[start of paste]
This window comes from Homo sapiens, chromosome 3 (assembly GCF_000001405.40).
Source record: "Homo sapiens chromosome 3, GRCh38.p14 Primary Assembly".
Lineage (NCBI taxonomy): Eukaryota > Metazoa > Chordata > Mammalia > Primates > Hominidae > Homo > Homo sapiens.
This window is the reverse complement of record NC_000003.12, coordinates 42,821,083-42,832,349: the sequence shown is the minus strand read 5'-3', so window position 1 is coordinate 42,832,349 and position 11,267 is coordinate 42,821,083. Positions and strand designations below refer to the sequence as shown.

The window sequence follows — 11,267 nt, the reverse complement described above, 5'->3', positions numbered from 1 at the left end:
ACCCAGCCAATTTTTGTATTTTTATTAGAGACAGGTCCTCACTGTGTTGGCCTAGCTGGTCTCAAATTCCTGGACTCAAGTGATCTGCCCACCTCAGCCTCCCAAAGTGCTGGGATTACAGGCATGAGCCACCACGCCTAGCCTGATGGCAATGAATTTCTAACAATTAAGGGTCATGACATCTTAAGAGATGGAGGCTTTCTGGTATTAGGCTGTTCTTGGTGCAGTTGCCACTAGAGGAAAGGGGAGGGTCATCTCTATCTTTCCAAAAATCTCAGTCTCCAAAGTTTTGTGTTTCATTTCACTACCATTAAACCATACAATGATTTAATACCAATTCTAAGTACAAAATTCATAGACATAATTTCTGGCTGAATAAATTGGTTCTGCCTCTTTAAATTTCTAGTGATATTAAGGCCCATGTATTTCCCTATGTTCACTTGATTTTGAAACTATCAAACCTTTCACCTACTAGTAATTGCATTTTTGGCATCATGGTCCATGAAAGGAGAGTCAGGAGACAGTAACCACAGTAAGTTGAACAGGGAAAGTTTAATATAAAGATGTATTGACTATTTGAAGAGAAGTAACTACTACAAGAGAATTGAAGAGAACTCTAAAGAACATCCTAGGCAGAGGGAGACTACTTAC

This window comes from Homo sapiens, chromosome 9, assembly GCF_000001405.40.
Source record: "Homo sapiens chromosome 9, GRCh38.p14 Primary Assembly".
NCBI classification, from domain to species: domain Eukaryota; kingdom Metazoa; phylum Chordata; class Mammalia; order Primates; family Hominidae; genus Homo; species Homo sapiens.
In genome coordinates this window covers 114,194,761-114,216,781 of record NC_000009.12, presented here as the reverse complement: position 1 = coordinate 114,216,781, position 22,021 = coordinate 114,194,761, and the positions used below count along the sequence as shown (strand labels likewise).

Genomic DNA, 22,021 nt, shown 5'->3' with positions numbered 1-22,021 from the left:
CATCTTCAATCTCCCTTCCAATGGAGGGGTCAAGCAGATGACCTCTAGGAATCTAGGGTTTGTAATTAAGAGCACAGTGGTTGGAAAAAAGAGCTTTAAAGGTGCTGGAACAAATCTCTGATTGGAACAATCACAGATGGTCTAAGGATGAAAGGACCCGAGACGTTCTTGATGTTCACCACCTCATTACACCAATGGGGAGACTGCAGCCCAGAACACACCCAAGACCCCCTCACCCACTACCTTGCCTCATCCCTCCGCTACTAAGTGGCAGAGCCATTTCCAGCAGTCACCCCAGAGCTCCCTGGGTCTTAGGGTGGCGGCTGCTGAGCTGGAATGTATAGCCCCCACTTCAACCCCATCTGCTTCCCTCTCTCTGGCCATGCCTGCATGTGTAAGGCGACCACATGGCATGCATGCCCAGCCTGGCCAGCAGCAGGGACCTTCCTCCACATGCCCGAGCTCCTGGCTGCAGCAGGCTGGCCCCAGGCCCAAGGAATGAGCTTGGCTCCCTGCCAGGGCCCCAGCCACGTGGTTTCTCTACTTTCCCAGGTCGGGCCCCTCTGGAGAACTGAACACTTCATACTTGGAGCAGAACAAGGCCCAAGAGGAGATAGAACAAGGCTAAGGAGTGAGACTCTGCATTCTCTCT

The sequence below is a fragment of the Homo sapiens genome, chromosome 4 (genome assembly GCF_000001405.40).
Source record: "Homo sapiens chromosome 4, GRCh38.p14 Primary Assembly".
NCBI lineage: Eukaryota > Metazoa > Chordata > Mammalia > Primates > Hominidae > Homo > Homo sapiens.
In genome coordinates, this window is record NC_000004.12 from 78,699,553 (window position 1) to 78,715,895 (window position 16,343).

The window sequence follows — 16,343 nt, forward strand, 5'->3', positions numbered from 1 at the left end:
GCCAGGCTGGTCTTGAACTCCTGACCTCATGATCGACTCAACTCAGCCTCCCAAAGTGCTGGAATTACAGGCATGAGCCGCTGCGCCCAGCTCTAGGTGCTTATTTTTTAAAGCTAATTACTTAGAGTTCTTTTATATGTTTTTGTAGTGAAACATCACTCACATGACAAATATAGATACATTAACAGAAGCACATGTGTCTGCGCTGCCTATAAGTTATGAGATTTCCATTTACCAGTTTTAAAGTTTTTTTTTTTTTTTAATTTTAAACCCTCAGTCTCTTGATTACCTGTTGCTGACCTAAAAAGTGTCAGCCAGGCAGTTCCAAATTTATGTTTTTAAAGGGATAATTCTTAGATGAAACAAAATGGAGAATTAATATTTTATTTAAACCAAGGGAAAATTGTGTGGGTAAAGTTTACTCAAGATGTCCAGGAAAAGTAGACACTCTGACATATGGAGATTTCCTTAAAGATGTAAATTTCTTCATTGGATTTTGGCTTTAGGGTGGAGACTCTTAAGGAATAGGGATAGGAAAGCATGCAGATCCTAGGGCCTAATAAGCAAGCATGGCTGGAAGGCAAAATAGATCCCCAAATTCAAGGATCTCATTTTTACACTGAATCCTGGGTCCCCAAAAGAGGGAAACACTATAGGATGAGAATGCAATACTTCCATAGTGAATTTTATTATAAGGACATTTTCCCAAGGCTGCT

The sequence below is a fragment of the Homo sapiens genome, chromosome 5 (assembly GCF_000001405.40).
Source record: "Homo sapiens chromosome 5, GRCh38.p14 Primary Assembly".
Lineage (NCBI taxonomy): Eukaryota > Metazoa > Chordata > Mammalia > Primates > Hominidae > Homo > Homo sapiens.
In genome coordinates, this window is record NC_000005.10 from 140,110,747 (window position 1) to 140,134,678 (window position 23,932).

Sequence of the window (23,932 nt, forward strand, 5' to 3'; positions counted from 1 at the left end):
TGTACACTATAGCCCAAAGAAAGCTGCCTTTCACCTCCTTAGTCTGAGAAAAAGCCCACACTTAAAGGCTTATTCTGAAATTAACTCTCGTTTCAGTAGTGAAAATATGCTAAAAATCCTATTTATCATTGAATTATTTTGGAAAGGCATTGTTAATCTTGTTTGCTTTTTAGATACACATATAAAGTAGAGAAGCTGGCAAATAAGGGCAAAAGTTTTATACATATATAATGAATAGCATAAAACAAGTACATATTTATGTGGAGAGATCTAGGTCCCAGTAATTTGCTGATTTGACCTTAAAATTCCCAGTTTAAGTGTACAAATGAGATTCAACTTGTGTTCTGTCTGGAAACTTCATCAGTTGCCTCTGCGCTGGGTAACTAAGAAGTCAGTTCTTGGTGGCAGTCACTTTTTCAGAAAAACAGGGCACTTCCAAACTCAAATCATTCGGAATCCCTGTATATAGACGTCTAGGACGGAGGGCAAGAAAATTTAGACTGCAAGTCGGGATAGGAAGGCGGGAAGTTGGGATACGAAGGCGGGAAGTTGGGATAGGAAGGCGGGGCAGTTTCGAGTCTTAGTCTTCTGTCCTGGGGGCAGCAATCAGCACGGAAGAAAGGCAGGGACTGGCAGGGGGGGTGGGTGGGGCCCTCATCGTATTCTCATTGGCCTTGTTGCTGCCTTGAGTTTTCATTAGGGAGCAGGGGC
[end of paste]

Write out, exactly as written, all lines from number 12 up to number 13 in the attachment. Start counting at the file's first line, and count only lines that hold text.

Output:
CATCTTCAATCTCCCTTCCAATGGAGGGGTCAAGCAGATGACCTCTAGGAATCTAGGGTTTGTAATTAAGAGCACAGTGGTTGGAAAAAAGAGCTTTAAAGGTGCTGGAACAAATCTCTGATTGGAACAATCACAGATGGTCTAAGGATGAAAGGACCCGAGACGTTCTTGATGTTCACCACCTCATTACACCAATGGGGAGACTGCAGCCCAGAACACACCCAAGACCCCCTCACCCACTACCTTGCCTCATCCCTCCGCTACTAAGTGGCAGAGCCATTTCCAGCAGTCACCCCAGAGCTCCCTGGGTCTTAGGGTGGCGGCTGCTGAGCTGGAATGTATAGCCCCCACTTCAACCCCATCTGCTTCCCTCTCTCTGGCCATGCCTGCATGTGTAAGGCGACCACATGGCATGCATGCCCAGCCTGGCCAGCAGCAGGGACCTTCCTCCACATGCCCGAGCTCCTGGCTGCAGCAGGCTGGCCCCAGGCCCAAGGAATGAGCTTGGCTCCCTGCCAGGGCCCCAGCCACGTGGTTTCTCTACTTTCCCAGGTCGGGCCCCTCTGGAGAACTGAACACTTCATACTTGGAGCAGAACAAGGCCCAAGAGGAGATAGAACAAGGCTAAGGAGTGAGACTCTGCATTCTCTCT

The sequence below is a fragment of the Homo sapiens genome, chromosome 4 (genome assembly GCF_000001405.40).